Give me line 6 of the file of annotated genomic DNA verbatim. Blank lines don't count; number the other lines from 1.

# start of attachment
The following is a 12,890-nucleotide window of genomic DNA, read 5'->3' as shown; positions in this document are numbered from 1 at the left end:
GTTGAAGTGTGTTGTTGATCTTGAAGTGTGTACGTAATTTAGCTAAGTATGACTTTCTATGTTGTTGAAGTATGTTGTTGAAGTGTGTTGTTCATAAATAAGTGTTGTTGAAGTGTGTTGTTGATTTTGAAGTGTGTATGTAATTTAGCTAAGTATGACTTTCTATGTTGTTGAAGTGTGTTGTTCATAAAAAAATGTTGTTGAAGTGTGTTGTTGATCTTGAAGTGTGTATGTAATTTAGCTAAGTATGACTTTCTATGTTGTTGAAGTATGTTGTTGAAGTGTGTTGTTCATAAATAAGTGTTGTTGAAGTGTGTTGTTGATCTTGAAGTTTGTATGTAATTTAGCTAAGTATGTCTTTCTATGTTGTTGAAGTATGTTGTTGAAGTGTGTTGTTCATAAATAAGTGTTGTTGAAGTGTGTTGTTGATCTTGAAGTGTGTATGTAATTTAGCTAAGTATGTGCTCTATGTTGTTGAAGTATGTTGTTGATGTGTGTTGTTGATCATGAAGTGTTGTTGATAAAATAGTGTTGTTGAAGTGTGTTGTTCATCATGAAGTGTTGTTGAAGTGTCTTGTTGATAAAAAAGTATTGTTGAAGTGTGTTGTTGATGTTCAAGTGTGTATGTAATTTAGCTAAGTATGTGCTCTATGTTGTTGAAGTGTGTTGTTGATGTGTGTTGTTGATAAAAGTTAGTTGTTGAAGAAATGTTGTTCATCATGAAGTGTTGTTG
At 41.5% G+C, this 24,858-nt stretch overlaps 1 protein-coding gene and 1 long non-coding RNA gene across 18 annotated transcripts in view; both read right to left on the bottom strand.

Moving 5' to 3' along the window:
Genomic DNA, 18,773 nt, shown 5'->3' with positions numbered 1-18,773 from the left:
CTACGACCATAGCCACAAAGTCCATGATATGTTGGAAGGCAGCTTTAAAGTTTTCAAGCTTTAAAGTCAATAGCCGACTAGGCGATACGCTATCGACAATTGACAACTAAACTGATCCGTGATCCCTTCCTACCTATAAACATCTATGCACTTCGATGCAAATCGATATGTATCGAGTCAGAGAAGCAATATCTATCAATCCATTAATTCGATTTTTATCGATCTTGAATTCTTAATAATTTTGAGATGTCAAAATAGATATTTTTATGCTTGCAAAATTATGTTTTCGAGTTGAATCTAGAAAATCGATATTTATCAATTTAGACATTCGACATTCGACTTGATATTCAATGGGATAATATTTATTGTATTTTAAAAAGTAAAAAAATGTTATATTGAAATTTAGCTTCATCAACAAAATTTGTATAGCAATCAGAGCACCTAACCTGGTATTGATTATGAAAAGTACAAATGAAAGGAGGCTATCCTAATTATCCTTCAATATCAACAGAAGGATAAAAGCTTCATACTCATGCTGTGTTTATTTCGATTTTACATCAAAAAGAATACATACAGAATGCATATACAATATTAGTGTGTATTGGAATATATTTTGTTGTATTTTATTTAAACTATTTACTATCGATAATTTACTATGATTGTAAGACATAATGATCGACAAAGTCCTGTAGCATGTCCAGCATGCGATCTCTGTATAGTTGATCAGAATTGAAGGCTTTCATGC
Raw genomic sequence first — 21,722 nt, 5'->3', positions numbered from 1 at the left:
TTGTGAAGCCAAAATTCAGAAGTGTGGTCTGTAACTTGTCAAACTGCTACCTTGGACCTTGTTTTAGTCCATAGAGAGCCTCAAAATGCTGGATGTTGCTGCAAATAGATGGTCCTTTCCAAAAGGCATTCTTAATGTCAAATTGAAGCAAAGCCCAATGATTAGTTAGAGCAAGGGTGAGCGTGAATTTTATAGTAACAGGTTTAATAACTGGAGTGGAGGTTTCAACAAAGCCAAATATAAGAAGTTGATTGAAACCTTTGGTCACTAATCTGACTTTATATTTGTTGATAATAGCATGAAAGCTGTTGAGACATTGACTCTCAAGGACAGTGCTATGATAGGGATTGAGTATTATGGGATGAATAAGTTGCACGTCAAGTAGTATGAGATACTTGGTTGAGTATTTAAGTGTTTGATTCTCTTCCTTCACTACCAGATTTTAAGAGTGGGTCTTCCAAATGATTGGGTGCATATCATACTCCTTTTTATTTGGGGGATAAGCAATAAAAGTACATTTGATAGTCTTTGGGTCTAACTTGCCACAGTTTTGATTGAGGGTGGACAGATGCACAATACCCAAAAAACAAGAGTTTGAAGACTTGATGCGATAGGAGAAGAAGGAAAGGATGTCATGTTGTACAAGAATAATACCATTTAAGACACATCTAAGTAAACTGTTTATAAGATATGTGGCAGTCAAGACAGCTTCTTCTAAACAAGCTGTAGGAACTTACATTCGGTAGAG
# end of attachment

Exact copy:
CTACGACCATAGCCACAAAGTCCATGATATGTTGGAAGGCAGCTTTAAAGTTTTCAAGCTTTAAAGTCAATAGCCGACTAGGCGATACGCTATCGACAATTGACAACTAAACTGATCCGTGATCCCTTCCTACCTATAAACATCTATGCACTTCGATGCAAATCGATATGTATCGAGTCAGAGAAGCAATATCTATCAATCCATTAATTCGATTTTTATCGATCTTGAATTCTTAATAATTTTGAGATGTCAAAATAGATATTTTTATGCTTGCAAAATTATGTTTTCGAGTTGAATCTAGAAAATCGATATTTATCAATTTAGACATTCGACATTCGACTTGATATTCAATGGGATAATATTTATTGTATTTTAAAAAGTAAAAAAATGTTATATTGAAATTTAGCTTCATCAACAAAATTTGTATAGCAATCAGAGCACCTAACCTGGTATTGATTATGAAAAGTACAAATGAAAGGAGGCTATCCTAATTATCCTTCAATATCAACAGAAGGATAAAAGCTTCATACTCATGCTGTGTTTATTTCGATTTTACATCAAAAAGAATACATACAGAATGCATATACAATATTAGTGTGTATTGGAATATATTTTGTTGTATTTTATTTAAACTATTTACTATCGATAATTTACTATGATTGTAAGACATAATGATCGACAAAGTCCTGTAGCATGTCCAGCATGCGATCTCTGTATAGTTGATCAGAATTGAAGGCTTTCATGC